As Thanksgiving approaches, students, faculty and staff are longing for the upcoming five-day break. Many will be heading home locally, but some students have long drives ahead of them to see their loved ones.
Senior business administration major Donnel Williams will be joining his family in San Diego for Thanksgiving dinner.
This year, Williams is thankful for family and is looking forward to seeing his five sisters. “I haven’t seen my family in a couple of months,” Williams said.
Senior social science major John Ausman and freshman Gus Cortez will drive 12 hours to Oregon for “Civil War,” the rivalry football game between the Oregon State Beavers and Oregon Ducks. “It’s going to be fun,” Ausman said. “Everyone’s going to go crazy.”
Ausman and Cortez will leave Thanksgiving night after eating dinner with friends in Davenport. Ausman cannot wait to “eat as much food as possible” over the break.
On Saturday, the International Study Abroad Center and International Student Organization will hold a traditional American Thanksgiving dinner at 5 p.m. in the President’s Dining Room for students who will remain on campus. Nearly 60 international students are expected to attend and learn about the traditions and history of the holiday.
Lucie Leung, a sophomore biology major from Ecuador, is excited about her second Thanksgiving dinner at ULV.
“It’s nice to have everyone together and to give thanks,” Leung said. “It’s good to learn about Thanksgiving.”
Leung said she looks forward to enjoying an American experience and is thankful for her parents as well as new friends she has met at ULV.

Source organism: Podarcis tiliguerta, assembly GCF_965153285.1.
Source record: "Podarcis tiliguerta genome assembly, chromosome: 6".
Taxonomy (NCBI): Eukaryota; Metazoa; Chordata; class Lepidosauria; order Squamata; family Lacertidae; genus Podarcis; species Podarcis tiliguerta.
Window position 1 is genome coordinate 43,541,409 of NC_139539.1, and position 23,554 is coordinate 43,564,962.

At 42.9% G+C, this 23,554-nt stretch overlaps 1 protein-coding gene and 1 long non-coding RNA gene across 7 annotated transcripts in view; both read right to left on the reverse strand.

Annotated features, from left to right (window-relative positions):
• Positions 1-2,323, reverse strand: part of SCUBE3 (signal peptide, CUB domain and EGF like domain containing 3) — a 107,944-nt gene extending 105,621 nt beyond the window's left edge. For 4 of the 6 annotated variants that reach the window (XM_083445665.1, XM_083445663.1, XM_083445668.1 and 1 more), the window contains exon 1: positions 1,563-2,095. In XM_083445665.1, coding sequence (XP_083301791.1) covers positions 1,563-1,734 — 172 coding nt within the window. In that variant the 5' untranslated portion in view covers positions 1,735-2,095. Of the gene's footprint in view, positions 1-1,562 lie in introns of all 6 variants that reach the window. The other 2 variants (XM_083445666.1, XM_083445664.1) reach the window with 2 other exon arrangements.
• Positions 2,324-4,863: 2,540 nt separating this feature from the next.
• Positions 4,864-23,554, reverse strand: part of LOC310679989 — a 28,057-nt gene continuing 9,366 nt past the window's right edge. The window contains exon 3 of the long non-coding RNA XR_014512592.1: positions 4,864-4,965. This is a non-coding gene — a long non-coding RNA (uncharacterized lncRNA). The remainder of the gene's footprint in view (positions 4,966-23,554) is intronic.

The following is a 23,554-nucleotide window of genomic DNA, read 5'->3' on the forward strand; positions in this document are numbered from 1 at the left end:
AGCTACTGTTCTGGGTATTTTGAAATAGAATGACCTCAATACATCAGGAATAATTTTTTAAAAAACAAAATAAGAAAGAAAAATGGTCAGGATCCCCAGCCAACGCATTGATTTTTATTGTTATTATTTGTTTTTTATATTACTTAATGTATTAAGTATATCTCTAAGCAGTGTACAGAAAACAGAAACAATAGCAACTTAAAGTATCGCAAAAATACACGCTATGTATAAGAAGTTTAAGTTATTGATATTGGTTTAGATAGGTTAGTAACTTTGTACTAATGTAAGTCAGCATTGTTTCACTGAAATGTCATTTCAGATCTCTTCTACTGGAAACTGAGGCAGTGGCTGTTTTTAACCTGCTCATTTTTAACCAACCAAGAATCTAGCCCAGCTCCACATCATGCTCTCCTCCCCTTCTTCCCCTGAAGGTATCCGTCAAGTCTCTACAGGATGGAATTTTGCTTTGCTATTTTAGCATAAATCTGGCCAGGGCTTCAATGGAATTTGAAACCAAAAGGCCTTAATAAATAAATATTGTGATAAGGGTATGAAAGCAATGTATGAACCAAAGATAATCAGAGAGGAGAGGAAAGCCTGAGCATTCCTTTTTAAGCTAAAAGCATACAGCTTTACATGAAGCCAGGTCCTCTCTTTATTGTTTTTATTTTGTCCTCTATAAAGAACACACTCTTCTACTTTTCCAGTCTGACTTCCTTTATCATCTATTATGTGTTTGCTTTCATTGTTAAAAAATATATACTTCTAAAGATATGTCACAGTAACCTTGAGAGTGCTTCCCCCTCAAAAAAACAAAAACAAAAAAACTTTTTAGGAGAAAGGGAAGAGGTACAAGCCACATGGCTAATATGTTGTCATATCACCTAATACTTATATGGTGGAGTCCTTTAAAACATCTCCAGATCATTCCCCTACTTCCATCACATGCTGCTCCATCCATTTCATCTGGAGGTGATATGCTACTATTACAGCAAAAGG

“Many of our students come from cultures that are very rich in tradition and have deep roots,” Debbie Yang, international center adviser, said. “America is a young country with a limited history; it is significant to share this holiday.”
Yang believes it is important for students to learn about celebrating the bounty of harvest and gratitude for gifts one receives; the most important of these gifts being food, shelter and friendship.
“I am happy to share this holiday with international students,” Yang said. “Thanksgiving embodies the spirit of America.”
Yang will be celebrating Thanksgiving and hosting dinner at her San Dimas home with two turkeys and a ham.
“This year, I’m thankful for the same things most people are – family and friends,” Yang said. “But I’m also grateful for the stability the country does have in this time of turmoil and anxiety. I am thankful for the faith and hope that everything will work out.”
“Thanksgiving is just family joining together to enjoy family,” Stephen Morgan, ULV president, said. “The four-day weekend is our last chance to take a breath before the big holiday. There’s nothing complicated about Thanksgiving,” Morgan said.
He will be spending Thanksgiving at his brother’s home in Manhattan Beach.
He will be joined by four generations of his “relatively small family.” Morgan is happy to be having turkey and cranberry sauce but is anticipating a slice of pumpkin pie with a large scoop of whipped cream.
“The only reason I eat the pie is so I can have the whipped cream,” Morgan said.
The University president said he is thankful for being alive and for being able to participate in the holiday by being willing and able to make the world a better place. “Whether it is with a smile or something bigger, we each can doing something to make this a better world,” Morgan said.
Morgan said he believes Thanksgiving is a great opportunity to relax before Christmas. He hopes everyone takes advantage of the short break.
“I hope everyone within our community has the opportunity to be with family and takes the time to enjoy each other,” Morgan said.
Victoria Farlow can be reached at email@example.com.